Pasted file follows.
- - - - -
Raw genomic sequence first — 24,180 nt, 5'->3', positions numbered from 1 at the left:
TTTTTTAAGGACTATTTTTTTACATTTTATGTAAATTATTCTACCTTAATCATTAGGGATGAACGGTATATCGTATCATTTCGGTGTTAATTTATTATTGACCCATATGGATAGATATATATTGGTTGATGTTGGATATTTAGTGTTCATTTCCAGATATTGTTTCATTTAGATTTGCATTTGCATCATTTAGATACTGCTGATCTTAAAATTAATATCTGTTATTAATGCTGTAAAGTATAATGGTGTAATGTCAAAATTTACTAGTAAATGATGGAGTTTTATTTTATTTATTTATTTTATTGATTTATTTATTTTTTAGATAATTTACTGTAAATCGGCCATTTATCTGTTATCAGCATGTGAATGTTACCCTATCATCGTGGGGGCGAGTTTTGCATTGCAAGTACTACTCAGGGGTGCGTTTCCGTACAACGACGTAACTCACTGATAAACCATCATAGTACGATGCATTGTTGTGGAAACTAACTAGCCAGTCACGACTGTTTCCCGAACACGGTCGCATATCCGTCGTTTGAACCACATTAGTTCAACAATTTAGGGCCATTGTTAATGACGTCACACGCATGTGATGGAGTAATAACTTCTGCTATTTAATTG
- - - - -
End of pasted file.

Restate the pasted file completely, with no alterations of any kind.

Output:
Raw genomic sequence first — 24,180 nt, 5'->3', positions numbered from 1 at the left:
TTTTTTAAGGACTATTTTTTTACATTTTATGTAAATTATTCTACCTTAATCATTAGGGATGAACGGTATATCGTATCATTTCGGTGTTAATTTATTATTGACCCATATGGATAGATATATATTGGTTGATGTTGGATATTTAGTGTTCATTTCCAGATATTGTTTCATTTAGATTTGCATTTGCATCATTTAGATACTGCTGATCTTAAAATTAATATCTGTTATTAATGCTGTAAAGTATAATGGTGTAATGTCAAAATTTACTAGTAAATGATGGAGTTTTATTTTATTTATTTATTTTATTGATTTATTTATTTTTTAGATAATTTACTGTAAATCGGCCATTTATCTGTTATCAGCATGTGAATGTTACCCTATCATCGTGGGGGCGAGTTTTGCATTGCAAGTACTACTCAGGGGTGCGTTTCCGTACAACGACGTAACTCACTGATAAACCATCATAGTACGATGCATTGTTGTGGAAACTAACTAGCCAGTCACGACTGTTTCCCGAACACGGTCGCATATCCGTCGTTTGAACCACATTAGTTCAACAATTTAGGGCCATTGTTAATGACGTCACACGCATGTGATGGAGTAATAACTTCTGCTATTTAATTG